• Holistic detox – The human body is built to detox itself without any outside influences at all. Even though many providers utilize medical treatments, more natural detox methods, such as nutrition therapy and exercise, are often implemented during recovery as well.
  • Medication assisted treatment – Also known as MAT for short, medication assisted treatment is for people who are recovering from alcohol and/or opioid addiction. There are several FDA approved medications they can take to help with their symptoms. MAT also involves a behavioral therapy program.
  • Rapid detox – There are some facilities that claim to be able to help people through withdrawal in as little as a few hours’ time through rapid detox. This involves taking medications to start withdrawal and then taking additional medications to calm those symptoms. It is very intensive and for some people, may be highly dangerous.
  • Ultra-rapid detox – This is a method of detoxification that involves giving the patient general anesthesia while they go through withdrawal. Additional medication is given through an IV to treat their symptoms. This is even more dangerous because of the use of general anesthesia.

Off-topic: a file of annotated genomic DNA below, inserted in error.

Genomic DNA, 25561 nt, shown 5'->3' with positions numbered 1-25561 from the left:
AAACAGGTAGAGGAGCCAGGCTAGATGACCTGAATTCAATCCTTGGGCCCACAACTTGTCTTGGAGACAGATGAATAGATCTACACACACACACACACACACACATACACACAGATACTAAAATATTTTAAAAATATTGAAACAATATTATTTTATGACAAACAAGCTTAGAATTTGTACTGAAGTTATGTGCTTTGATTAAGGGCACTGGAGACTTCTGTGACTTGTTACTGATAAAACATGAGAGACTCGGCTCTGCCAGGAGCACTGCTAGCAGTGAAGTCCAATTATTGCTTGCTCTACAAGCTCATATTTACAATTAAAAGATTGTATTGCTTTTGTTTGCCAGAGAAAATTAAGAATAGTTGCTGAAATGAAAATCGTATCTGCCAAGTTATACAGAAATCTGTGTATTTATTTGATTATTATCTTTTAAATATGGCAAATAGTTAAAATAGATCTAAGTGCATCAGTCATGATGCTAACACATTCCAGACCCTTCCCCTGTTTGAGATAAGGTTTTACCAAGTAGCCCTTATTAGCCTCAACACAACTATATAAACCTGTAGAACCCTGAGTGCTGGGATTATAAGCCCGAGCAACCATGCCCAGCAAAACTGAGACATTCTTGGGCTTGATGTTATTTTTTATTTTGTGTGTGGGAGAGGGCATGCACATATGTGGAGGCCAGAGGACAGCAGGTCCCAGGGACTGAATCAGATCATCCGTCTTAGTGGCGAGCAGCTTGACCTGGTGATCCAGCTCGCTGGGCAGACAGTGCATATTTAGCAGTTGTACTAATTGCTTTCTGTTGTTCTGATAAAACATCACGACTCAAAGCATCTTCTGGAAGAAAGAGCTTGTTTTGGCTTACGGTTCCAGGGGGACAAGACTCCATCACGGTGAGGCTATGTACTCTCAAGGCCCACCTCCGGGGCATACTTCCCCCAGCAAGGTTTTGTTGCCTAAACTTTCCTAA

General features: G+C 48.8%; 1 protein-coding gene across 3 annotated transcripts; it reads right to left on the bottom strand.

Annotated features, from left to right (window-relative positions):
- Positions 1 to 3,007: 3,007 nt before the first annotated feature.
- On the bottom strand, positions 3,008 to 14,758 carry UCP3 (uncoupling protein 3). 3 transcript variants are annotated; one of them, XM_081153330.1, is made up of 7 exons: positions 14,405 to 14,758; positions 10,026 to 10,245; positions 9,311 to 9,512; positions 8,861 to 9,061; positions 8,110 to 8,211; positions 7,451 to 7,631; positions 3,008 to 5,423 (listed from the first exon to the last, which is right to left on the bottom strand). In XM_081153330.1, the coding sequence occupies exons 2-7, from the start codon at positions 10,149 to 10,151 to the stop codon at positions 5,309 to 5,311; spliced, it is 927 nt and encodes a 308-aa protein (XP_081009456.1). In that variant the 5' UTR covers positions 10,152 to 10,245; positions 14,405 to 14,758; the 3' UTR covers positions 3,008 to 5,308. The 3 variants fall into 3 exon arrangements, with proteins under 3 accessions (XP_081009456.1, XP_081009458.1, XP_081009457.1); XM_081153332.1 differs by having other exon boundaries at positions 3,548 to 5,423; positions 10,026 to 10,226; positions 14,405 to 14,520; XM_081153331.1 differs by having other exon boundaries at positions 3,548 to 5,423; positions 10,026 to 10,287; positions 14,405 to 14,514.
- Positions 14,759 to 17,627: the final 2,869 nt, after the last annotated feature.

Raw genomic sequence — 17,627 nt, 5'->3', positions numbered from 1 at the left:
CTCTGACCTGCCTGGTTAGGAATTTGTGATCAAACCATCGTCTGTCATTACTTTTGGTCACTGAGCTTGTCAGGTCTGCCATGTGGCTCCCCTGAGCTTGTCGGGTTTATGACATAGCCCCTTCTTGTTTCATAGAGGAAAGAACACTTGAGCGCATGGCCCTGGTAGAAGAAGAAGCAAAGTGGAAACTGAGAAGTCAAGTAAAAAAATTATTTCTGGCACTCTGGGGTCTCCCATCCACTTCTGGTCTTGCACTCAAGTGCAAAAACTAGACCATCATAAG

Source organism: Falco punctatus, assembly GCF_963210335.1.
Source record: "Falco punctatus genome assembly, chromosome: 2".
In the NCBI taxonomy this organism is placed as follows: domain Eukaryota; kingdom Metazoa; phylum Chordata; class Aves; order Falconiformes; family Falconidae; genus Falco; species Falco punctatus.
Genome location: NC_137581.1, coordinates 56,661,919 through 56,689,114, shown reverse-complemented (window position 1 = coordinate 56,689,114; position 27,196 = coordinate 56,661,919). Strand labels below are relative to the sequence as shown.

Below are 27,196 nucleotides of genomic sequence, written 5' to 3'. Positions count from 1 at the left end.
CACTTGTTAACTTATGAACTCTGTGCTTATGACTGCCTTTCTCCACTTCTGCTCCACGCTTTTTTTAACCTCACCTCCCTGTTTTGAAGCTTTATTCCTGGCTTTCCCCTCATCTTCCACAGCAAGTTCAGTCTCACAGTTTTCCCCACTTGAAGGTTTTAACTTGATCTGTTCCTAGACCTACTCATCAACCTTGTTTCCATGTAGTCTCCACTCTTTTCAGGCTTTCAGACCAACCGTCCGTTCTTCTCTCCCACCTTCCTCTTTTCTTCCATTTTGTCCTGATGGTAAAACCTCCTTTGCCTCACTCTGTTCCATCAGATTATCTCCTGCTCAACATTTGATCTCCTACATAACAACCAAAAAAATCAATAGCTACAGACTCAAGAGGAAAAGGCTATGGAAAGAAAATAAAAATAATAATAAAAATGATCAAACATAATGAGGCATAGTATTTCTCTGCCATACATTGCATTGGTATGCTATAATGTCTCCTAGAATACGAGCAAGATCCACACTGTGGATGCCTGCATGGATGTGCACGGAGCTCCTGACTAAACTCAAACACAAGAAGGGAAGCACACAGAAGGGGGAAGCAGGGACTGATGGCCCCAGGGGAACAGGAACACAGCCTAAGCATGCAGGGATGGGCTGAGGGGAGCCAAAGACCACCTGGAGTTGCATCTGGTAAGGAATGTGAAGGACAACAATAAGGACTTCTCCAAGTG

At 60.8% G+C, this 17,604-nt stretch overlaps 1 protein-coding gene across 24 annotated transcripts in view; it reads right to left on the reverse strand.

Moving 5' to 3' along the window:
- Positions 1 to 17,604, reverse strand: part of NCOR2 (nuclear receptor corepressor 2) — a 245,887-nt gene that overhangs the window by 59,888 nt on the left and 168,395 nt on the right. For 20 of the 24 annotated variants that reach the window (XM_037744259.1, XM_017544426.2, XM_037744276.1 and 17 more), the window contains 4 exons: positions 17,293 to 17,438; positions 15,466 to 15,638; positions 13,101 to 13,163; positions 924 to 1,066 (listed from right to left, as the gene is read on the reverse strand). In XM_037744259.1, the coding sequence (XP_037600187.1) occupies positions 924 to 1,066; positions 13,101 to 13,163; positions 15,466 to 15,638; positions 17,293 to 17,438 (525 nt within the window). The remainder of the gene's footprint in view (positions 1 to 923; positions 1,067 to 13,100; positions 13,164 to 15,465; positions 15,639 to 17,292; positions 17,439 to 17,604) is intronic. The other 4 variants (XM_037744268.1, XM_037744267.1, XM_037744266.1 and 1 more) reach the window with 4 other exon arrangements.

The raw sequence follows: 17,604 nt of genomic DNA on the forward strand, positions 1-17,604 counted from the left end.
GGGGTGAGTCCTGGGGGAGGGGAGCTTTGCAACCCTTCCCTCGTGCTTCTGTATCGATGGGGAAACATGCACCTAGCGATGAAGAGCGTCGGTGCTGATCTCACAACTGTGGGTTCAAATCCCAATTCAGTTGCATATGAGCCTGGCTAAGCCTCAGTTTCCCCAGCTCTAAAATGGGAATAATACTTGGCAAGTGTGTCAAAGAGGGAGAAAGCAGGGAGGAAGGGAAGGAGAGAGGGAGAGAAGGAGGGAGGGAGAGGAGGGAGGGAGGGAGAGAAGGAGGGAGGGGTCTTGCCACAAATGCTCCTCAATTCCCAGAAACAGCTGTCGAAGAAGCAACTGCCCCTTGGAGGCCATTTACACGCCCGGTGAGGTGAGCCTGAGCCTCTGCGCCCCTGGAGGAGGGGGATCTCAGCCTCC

It is always best to talk with a professional and get their opinion regarding the type of treatment that would be most beneficial.

How Many Alcohol and Drug Detox Facilities are in Tucson, AZ?

The SAMHSA treatment locator tool indicates that there are a total of 11 drug and alcohol detox programs located within 25 miles of Tucson. They offer various types of services, and they include:

  • 4 facilities that offer hospital inpatient detox services.
  • 6 programs that provide outpatient detox.
  • 3 detox centers that offer residential services.

There are also 12 facilities that are SAMHSA-certified opioid treatment programs.

The Next Step: Drug and Alcohol Rehab in Tucson

Detoxing off drugs and alcohol is not enough for recovery to be successful. It is essential for people to also go through the rehabilitation process at a quality facility that can provide them with professional and peer support.

Alcohol and drug rehab offers help to people with all kinds of addictions. The goal is to not just address the substance abuse problem itself, but to also address the reasons behind it. This is critical because unless the root cause is treated, there is a good chance the person will end up relapsing.

Tucson addiction rehab programs offer both professional and peer therapy, which is known to be an essential part of recovery. It helps to form the necessary support system people need to be successful.

Types of Rehabilitation Programs in Tucson